A Great Challenge: Reaching Young Men

There is a place in Seattle called the Museum of Pop Art (MoPop), and it is fantastic. It’s a monument to all things pop culture, especially those things with Seattle roots. On my last visit, I walked through an exhibit that paid homage to the grunge music scene of Seattle in the 90s and stopped in front of a large picture.

It was a concert venue filled with young men, mostly teenagers, totally engaged. They looked excited, energized, and alive, surrounded by their peers. While I can’t be sure from just a photograph, I wonder if they all felt accepted, connected, and loved in that space? I bet for many, that is exactly how they felt, and I can say that with 97% confidence because as a young man, I spent my time in the same kind of venues, with the same kind of people, listening to the same kind of music.

But as I stared at that picture, another thought crossed my mind. I thought about what a youth night or small group looks like in many parishes. I recalled conversations with youth ministers about how hard it was to recruit male core members and encourage male teenagers to participate in youth ministry. Most of our youth groups don’t look like that picture of the 90s grunge scene in Seattle, but they could. We just need to adjust our thinking about how we reach young men.

Before we embark on the practical “how do I do this, please tell me so I can reach teenage men,” we need to understand that there is a more significant crisis surrounding young men in the United States. Over the past several decades, we have done important and critical work in equity for young women, honoring the feminine genius and the powerful ways God reveals himself through women. Unfortunately, while there is still work to be done, we are also facing a new crisis with young men.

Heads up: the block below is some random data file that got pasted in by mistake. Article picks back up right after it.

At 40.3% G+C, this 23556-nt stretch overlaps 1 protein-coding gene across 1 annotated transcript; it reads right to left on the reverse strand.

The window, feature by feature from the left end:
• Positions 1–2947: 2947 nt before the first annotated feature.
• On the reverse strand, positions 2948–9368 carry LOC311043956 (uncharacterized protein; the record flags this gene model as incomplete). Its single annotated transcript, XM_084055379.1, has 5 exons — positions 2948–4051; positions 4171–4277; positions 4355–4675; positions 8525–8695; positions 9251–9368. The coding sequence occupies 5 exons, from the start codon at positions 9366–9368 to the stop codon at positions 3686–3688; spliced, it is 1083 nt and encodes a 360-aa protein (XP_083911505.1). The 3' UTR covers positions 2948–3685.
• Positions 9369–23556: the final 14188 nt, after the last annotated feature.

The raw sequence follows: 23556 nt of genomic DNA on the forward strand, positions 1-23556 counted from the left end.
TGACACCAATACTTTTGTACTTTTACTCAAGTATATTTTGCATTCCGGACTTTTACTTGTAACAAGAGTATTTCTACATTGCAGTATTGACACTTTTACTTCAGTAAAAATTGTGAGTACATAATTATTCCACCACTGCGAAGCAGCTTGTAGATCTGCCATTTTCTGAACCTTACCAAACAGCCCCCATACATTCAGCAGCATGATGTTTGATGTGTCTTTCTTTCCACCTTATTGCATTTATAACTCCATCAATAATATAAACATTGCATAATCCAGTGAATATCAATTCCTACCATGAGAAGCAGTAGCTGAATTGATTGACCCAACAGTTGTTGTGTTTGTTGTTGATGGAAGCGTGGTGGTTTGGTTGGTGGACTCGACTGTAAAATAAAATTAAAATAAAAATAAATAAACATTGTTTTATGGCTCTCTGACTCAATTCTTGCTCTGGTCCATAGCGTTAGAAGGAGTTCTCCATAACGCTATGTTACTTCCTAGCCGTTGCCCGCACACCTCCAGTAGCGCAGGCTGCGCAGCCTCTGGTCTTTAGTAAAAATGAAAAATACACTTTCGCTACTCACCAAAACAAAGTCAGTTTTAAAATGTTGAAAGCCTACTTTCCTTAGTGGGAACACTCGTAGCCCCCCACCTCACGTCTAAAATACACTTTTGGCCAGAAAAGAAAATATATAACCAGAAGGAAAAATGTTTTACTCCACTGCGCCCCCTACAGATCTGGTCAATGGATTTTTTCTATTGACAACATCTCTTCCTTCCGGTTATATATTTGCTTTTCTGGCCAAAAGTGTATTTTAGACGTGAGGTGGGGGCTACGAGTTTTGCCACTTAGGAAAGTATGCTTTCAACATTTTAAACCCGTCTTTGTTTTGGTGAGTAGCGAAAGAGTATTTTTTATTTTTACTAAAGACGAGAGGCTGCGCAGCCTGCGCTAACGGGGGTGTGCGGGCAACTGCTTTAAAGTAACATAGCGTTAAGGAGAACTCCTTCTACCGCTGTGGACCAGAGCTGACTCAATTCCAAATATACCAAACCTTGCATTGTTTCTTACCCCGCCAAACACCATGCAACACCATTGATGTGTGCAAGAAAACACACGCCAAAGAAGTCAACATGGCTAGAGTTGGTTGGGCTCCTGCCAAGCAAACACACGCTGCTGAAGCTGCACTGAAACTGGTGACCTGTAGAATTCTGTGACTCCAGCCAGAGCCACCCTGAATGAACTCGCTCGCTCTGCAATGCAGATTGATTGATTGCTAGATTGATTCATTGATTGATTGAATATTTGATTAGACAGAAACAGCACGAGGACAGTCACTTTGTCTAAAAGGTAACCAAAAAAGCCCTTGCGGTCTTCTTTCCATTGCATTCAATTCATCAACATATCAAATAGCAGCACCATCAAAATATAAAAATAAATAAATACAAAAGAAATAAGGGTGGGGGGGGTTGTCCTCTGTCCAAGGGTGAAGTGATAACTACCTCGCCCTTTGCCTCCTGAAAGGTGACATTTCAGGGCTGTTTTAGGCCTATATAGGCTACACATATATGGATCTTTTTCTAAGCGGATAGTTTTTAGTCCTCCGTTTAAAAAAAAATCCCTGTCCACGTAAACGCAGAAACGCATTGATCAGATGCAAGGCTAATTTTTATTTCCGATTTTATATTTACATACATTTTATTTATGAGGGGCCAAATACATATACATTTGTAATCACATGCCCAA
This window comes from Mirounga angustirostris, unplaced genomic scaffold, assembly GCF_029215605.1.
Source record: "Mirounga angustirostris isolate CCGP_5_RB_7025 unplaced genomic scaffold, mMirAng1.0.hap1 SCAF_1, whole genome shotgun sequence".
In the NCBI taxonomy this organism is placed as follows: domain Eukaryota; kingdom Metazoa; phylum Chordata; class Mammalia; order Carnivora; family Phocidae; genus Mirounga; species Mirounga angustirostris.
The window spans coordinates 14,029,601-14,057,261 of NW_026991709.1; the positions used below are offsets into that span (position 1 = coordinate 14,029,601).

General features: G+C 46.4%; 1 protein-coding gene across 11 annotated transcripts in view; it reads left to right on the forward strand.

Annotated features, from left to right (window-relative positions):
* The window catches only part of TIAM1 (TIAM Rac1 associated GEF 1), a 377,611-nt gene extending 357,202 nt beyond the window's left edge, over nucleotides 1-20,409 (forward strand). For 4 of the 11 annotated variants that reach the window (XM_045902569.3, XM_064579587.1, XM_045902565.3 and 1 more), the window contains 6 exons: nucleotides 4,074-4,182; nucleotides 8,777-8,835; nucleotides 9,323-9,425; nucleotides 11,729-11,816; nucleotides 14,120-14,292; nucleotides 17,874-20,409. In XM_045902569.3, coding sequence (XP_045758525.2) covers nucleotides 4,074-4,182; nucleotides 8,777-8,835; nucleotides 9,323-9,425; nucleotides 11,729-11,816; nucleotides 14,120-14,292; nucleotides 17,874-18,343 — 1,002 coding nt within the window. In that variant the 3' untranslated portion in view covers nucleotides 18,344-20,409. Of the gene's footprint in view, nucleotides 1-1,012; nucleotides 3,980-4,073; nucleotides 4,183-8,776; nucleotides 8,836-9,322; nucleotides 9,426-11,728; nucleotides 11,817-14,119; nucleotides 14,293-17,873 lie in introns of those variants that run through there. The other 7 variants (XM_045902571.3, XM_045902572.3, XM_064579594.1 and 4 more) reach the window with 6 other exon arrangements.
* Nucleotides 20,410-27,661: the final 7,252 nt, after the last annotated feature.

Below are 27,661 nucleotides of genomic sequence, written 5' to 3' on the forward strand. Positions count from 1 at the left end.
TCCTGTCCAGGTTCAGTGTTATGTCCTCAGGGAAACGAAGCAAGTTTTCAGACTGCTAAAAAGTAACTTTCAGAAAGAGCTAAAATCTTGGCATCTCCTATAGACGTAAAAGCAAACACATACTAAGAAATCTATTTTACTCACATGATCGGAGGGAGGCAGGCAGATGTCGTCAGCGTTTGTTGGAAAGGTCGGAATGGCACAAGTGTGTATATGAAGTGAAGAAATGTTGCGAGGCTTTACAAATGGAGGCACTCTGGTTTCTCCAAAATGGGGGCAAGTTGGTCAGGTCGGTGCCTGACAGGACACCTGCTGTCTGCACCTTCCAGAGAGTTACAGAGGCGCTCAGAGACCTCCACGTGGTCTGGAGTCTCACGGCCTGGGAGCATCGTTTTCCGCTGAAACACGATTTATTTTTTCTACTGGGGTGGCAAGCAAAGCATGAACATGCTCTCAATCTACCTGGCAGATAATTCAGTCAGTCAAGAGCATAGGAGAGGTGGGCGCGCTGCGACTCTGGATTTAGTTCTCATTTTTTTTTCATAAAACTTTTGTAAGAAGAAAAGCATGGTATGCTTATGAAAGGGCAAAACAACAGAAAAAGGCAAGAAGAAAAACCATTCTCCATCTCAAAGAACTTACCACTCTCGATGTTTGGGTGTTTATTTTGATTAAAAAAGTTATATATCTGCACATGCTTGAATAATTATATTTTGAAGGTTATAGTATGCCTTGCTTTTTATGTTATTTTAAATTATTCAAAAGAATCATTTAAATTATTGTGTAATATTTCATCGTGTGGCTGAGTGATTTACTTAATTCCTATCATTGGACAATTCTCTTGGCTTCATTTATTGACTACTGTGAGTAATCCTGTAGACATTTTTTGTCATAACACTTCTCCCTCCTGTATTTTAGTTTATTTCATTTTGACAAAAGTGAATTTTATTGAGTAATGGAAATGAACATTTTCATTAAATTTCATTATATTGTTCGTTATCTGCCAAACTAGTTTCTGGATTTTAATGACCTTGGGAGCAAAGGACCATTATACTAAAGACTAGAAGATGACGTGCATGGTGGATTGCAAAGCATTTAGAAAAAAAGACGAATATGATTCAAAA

The gap between young men with a bachelor’s degree and young women is widening; a significant amount of women ages 24-35 hold a bachelor’s degree over men. This can be attributed to the ever-increasing gap between women vs. men who attend college; young men are simply not attending school anymore. This goes even deeper than enrollment. High school boys do worse in school than girls do, which may be a reason why they are choosing not to attend college. Follow that thread even further down the line, and you will find that young boys are more likely to experience negative learning environments rather than girls, and it starts to make sense why boys are struggling. They are an underserved population regarding mental illness and the challenges associated with it, perhaps in part because the systems we’ve set up for them aren’t working.

While it may be unfair, much of this experience of negative learning environments has likely been duplicated within church environments. Imagine the fidgety second-grade boy preparing for his first communion only to be repeatedly scolded by a well-meaning, Jesus-loving catechist who is exhausted by his constant questions and insistence that he draw Fortnite characters on his assignments. Much like a young man says, “You know what, school isn’t for me,” he will also say, “You know what, religion isn’t for me.” This doesn’t mean that he isn’t spiritual or even religious; according to research done by Springtide Research Institute, many young people consider themselves spiritual and religious. If we want to reach young men, though, we need to recognize that we may be up against some negative history and experiences. While challenging, it isn’t insurmountable. These are three things your parish and youth ministry can do to start reaching young men.

Make Room for Boys